How Tommy Robinson became a folk hero for the global alt-right

Since his imprisonment for contempt of court, the former EDL leader has been hailed by far right supporters as a free speech martyr.

NS

Sign Up

Get the New Statesman's Morning Call email.

On 23 January 2014, Stephen Yaxley-Lennon, then 31, was jailed for mortgage fraud. Months earlier, he had resigned from the group of which he had been de facto leader, the English Defence League (EDL). Under the nom de guerre Tommy Robinson, Yaxley-Lennon complained that he was the victim of a “stitch-up” and tweeted a picture of a meal of mashed potatoes, meat and chips. “See u all in 18 months,” he wrote. Then he went quiet.

On 23 June 2018, as 100,000 protesters marched through central London to demand a “People’s Vote” on the Brexit deal, a small group of counter-demonstrators chanted: “Whose streets? Our streets.” Another cried: “Tommy, Tommy, Tommy.” Many wore T-shirts bearing the hashtag #FreeTommy. Robinson was in jail once again, and this time the world knew about it.

Robinson was born in Luton (today one of three white British-minority towns, the others being Leicester and Slough), in 1982 to an Irish immigrant mother and an English father. After leaving school at 16, Robinson studied aircraft engineering for five years at Luton Airport, qualifying in 2003. But he was fired after being convicted in 2005 of drunkenly assaulting an off-duty police officer.

His political engagement began when he joined the British National Party in 2004, but Robinson later claimed to have resigned his membership after a year. “I didn’t know Nick Griffin was in the National Front, I didn’t know non-whites couldn’t join the organisation,” he told BBC presenter Andrew Neil in 2013. It was as leader of the EDL, which began in 2009 as a group of football hooligans protesting against Islamist preachers, that Robinson first achieved renown (his name was borrowed from a member of Luton’s Men In Gear hooligan firm). In 2010, he was outed as Yaxley-Lennon, only to declare himself to be Paul Harris (he has also tried to travel to the US under a passport belonging to Andrew McMaster).

Under Robinson, the EDL also had multiple identities. On paper, it was simply opposed to “militant Islam” and its structure included Jewish, Sikh and LGBT divisions. On the street, its supporters were angry, male, intimidating, mostly white – and prone to directing racist abuse at anyone with darker skin. In 2013, Robinson resigned as EDL leader, citing the dangers of “far-right extremism”. The group became another by-word for alienated white nationalists.

By the time Robinson was released from prison in November 2014, a refugee crisis was engulfing Europe. Instead of returning to the streets of Britain, he travelled to Germany and sought to expand the country’s anti-Islam movement, Pegida (Patriotic Europeans Against the Islamisation of the West). Next came Brexit, Donald Trump and a new term for a slippery, extremist ideology now dominating corners of the internet: the alt-right.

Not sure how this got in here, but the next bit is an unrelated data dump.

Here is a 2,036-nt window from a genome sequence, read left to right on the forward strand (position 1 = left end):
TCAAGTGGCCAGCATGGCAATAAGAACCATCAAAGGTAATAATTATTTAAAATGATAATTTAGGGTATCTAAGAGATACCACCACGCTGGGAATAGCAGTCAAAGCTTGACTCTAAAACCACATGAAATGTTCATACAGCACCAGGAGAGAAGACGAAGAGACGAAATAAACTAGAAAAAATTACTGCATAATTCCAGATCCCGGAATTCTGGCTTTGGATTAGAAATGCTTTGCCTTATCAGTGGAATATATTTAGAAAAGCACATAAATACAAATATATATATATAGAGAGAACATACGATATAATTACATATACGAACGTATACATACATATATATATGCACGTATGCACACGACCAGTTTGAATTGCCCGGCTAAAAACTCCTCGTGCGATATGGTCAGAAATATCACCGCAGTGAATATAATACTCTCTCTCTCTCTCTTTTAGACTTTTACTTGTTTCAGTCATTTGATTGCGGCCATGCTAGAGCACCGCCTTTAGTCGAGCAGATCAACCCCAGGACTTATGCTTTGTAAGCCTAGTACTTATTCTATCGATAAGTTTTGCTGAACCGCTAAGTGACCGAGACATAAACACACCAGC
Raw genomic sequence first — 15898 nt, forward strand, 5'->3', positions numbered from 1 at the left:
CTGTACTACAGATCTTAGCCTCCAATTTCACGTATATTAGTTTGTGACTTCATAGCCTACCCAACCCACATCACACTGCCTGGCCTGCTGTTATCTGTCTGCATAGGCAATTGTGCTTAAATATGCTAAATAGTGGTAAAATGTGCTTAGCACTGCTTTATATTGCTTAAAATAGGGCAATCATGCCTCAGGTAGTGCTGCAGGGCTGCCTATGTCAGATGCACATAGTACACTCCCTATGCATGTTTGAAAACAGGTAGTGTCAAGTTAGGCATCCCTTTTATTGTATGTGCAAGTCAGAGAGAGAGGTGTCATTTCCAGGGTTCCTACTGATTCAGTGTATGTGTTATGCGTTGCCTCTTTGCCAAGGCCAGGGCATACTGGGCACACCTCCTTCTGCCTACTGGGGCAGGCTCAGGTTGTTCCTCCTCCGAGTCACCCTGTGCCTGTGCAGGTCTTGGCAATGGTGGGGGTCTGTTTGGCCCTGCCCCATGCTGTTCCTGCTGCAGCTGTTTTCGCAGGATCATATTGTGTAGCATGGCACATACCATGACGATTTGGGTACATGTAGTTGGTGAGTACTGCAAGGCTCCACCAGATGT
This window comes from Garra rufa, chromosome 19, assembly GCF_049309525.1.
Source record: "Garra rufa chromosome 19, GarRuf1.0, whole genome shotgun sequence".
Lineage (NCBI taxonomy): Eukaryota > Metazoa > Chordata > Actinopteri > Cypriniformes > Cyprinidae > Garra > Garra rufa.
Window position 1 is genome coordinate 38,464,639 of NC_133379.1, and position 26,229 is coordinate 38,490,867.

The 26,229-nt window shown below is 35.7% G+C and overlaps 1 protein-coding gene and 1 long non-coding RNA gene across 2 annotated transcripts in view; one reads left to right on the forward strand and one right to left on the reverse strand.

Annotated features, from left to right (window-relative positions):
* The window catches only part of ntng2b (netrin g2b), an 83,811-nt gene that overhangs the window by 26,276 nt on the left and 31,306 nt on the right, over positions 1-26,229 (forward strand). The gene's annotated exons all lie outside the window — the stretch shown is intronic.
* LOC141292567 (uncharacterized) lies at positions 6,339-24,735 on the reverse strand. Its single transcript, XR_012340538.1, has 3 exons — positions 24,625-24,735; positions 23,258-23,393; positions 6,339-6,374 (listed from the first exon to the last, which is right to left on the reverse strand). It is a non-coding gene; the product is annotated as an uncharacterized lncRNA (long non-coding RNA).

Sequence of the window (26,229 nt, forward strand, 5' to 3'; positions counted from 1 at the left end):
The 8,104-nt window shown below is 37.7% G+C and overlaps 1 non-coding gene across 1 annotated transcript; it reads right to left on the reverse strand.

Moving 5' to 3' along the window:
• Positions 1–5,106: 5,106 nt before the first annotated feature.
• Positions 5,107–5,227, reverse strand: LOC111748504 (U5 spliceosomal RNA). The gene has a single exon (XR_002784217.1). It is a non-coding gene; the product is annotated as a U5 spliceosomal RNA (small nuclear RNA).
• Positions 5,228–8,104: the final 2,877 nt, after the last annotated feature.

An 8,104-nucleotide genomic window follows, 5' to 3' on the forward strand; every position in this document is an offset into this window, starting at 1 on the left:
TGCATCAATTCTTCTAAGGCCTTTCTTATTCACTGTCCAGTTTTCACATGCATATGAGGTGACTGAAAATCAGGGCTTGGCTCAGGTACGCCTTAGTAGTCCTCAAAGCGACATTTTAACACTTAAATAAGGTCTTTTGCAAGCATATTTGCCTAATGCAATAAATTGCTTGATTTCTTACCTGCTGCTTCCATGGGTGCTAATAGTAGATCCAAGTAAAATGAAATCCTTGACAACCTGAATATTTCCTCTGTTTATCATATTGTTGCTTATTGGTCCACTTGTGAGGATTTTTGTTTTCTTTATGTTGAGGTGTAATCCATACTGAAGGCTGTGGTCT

Robinson spied an opportunity. He became a columnist for Canadian far-right website Rebel Media and cultivated a YouTube channel. Until being banned by Twitter earlier this year, he had 413,000 followers.

As in his EDL days, Robinson combined dog whistle tactics with the insistence that he was not a racist. More potently, perhaps, he borrowed the alt-right’s argument that he was merely defending free speech.

Then Robinson overreached. After standing outside  Leeds Crown Court in May 2018 and live-streaming a video during an ongoing trial, he was arrested and sentenced to 13 months in jail for contempt of court.

But this was not the story the world heard. “Reason #1776 for the original #Brexit. Don’t let America follow in those footsteps,” tweeted Donald Trump Jr, the US president’s eldest son, about the case. Conservative US radio host Rush Limbaugh acknowledged that Robinson had “technically violated a judge’s order”, but told listeners that “the real thing to take away from this story is that they categorise this guy as ‘far right’, which then permits them to spirit him away”. Australian supporters held rallies.

In the UK, petitions to “free Tommy Robinson” have attracted hundreds of thousands of signatures. “I’m sick of being the silenced majority in my own country and I need people like Tommy to fight my corner,” one supporter wrote. On 9 June 2018, as many as 15,000 protesters gathered in central London under the  #FreeTommy banner.

To his supporters, Robinson is the victim of an oppressive state. Those watching the latest march felt differently; one described the mood to me as “creepy and uncomfortable”.

There is no doubt that, for many, it is Robinson the street fighter who most appeals. “It is a class culture war,” Jonathan Rutherford, an academic and one of the leading Blue Labour thinkers, told me. Robinson the man, it seems, is less important than what he represents. “Robinson is a tribune of that working-class white identity – although he’d probably not like the white identity bit,” said Rutherford. “He’s for them, and of them, and who else is?”

Julia Rampen is the digital news editor of the New Statesman (previously editor of The Staggers, The New Statesman's online rolling politics blog). She has also been deputy editor at Mirror Money Online and has worked as a financial journalist for several trade magazines. 

This article appears in the 29 June 2018 issue of the New Statesman, Germany, alone